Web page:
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N.H.'s Obligation To Fund Education Is Affirmed by Court

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In a decision with profound implications for a state that trails the nationin financial support of schools, the New Hampshire Supreme Court has ruled the state is obligated to fund public education.

The unanimous decision late last month reversed a ruling by a lower court that found against a school-finance lawsuit filed by five property-poor districts.

New Hampshire ranks last among the 50 states in the percentage of funds it provides to public schools, supplying only about 7 percent of education spending.

The supreme court overturned Merrimack County Superior Court Judge George Manias's dismissal of the lawsuit.

Judge Manias ruled in 1992 that the state has no duty to fund education, since the state constitution only stipulates the "amorphous duty to 'cherish ... public schools' and 'encourage private and public institutions.'''(See Education Week, Sept. 23, 1992.)

Education leaders hailed the high court's ruling, saying it could help end fiscal inequities among school districts by forcing the Granite State to enact some type of sales or income tax.

"It's about time New Hampshire did it,'' said Richard H. Goodman, the director of the Center for Education Field Services at the University of New Hampshire.

"Of course we are very pleased by the decision,'' Arpiar G. Saunders Jr., the lead attorney for the five districts, said.

Some 70 percent of the state's 181,000 public school students live in districts with below-average property wealth, Mr. Saunders noted.

"So the decision should have a significant impact on the quality of education for the vast majority of New Hampshire's children,'' he said.

But, in a state where tax resistance is a deeply held tradition, creation of a revenue source to fund increased aid to education is likely to run into severe political opposition.

In his State of the State Address last week, Gov. Steven Merrill, a Republican, pledged to veto any effort to enact a broad-based tax to finance education.

"What the Supreme Court has said is, for the next few years we are going to have a vigorous discussion over qualitative standards of education and over the financial duty of the state to provide that basis of education,'' Mr. Merrill said in a statement released in response to the ruling.

"I don't shrink from that debate at all,'' he continued. "I look forward to it.''

Heavy Local Reliance

The five districts--Allenstown, Claremont, Franklin, Lisbon, and Pittsfield--filed the suit in 1991, contending that the state fails to provide adequate and equitable funding for its public schools.

Although other states have wider gaps between high- and low-spending districts, New Hampshire's situation is unique because local property taxes finance 90 percent of the cost of education. It is also the only state to have neither a sales nor an income tax.

On average nationwide, states provide about 50 percent of the cost of educating their students.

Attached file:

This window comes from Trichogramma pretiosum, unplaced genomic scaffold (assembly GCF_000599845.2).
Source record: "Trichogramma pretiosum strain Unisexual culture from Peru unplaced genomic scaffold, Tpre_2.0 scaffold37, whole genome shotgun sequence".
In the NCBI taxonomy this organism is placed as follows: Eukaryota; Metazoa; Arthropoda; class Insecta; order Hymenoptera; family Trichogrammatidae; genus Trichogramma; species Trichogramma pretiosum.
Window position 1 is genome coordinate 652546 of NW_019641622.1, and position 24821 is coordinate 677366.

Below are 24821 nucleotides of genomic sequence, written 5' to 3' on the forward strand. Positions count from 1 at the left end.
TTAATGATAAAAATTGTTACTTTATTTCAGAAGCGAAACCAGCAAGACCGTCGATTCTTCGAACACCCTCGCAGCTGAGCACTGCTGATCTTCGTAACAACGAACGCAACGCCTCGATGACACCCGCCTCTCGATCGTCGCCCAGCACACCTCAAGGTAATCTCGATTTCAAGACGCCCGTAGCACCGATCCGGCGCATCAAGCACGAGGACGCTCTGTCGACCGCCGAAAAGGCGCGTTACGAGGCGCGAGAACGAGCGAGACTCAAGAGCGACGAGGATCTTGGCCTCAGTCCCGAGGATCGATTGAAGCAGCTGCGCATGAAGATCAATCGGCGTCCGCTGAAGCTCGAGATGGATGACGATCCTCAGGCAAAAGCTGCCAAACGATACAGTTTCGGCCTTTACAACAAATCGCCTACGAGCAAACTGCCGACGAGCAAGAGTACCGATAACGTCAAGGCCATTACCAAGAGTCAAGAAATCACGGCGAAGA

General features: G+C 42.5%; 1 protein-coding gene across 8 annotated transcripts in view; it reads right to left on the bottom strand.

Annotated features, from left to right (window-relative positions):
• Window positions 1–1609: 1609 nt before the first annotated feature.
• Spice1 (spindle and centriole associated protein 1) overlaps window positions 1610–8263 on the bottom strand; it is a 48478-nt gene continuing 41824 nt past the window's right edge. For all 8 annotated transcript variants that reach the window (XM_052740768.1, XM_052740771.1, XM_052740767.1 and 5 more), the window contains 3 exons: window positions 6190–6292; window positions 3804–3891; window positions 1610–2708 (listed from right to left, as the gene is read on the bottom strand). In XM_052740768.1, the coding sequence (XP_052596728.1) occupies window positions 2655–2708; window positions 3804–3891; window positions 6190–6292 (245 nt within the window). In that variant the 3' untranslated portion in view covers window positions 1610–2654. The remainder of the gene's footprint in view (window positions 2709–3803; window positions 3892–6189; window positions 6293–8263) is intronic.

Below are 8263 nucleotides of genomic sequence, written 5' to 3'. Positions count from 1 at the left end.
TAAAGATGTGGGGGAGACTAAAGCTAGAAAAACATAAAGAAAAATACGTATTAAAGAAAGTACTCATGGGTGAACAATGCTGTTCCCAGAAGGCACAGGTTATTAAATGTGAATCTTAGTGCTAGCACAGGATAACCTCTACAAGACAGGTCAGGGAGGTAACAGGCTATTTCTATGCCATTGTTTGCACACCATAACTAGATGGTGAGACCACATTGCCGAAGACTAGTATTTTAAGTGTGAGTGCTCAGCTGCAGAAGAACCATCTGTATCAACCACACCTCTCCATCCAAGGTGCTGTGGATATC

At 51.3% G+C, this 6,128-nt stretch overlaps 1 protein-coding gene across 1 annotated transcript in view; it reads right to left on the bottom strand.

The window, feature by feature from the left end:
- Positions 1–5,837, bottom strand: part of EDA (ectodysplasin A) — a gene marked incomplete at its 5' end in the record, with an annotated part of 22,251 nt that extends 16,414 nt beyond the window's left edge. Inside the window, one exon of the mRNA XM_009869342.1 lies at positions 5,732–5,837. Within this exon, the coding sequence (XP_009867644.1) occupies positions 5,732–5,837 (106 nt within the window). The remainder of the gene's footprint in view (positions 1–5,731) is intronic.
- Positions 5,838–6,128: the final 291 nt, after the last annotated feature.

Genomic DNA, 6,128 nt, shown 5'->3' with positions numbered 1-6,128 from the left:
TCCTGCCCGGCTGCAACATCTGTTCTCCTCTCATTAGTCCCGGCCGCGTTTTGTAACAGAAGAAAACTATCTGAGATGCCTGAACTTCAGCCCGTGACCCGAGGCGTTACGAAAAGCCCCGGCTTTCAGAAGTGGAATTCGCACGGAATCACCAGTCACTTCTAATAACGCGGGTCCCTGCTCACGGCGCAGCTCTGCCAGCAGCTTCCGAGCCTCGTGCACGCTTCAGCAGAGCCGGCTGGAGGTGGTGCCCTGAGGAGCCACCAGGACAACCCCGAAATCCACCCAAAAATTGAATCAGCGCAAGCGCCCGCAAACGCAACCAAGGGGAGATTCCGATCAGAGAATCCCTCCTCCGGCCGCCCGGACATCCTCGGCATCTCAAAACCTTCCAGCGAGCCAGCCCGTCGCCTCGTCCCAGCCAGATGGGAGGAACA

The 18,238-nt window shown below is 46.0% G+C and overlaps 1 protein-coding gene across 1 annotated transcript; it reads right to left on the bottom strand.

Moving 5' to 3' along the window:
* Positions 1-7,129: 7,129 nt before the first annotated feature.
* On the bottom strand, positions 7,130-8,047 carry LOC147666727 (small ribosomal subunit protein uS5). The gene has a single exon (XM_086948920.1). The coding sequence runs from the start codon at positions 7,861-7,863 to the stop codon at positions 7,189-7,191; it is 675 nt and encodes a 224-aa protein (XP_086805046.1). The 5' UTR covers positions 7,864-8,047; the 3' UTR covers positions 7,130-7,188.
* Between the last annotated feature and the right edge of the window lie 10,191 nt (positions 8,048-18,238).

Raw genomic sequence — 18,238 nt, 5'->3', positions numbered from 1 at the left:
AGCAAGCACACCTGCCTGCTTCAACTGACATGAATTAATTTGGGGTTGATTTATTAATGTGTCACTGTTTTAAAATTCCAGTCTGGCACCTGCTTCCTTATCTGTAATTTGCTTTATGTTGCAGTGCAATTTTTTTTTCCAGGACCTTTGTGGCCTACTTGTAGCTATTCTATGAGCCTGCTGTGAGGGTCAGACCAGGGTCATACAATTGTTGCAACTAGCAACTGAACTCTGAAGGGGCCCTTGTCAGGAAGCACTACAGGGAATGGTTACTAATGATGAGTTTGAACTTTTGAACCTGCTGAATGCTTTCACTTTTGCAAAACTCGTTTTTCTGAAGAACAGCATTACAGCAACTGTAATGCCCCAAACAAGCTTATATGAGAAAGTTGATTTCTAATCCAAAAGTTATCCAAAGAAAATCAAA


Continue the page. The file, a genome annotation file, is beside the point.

In the supreme court's 10-page ruling, Justice David A. Brock traced the history of New Hampshire education back to its Colonial roots, examining in particular the state's unique relationship with Massachusetts.

New Hampshire and Massachusetts were part of the same province between 1641 and 1679. When New Hampshire became a separate entity in 1680, the court noted, it "re-enacted the education laws of Massachusetts then in existence.''

Noting that the Massachusetts and New Hampshire constitutions contain nearly identical language on education, Justice Brock cited the decision of the Massachusetts Supreme Judicial Court last June striking down that state's education-funding system. (See Education Week, June 23, 1993.)

Beyond Reading and Writing

The districts also asked the court to rule that New Hampshire's heavy reliance on property taxes to fund education is unconstitutional because it results in an "unreasonable, disproportionate, and burdensome tax.''

John H. Powers, the president of the New Hampshire Association of School Administrators, cited the example of Somersworth, a property-poor district where a $110,000 house might have a property tax of $5,000. But in affluent Newington, which has shoreline territory, an oil refinery, and two malls, that house might be taxed at $500, he said.

The supreme court ruled only on the issue of the state's constitutional duty to fund education, however, remanding the tax-equity question back to the trial court for further proceedings.

The court also declined to define an "adequate'' education or to suggest what means should be used to fund it, leaving such tasks to the legislature and governor.

But the court also added a cautionary note.

"Given the complexities of our society today, the state's constitutional duty extends beyond mere reading, writing, and arithmetic,'' the justices declared. "It also includes broad educational opportunities needed in today's society to prepare citizens for their role as participants and potential competitors in today's marketplace of ideas.''

Such language "certainly connotes an obligation of the state not to narrowly define what is constitutionally adequate, but ... that education has to be broadly defined,'' said Commissioner of Education Charles H. Marston.

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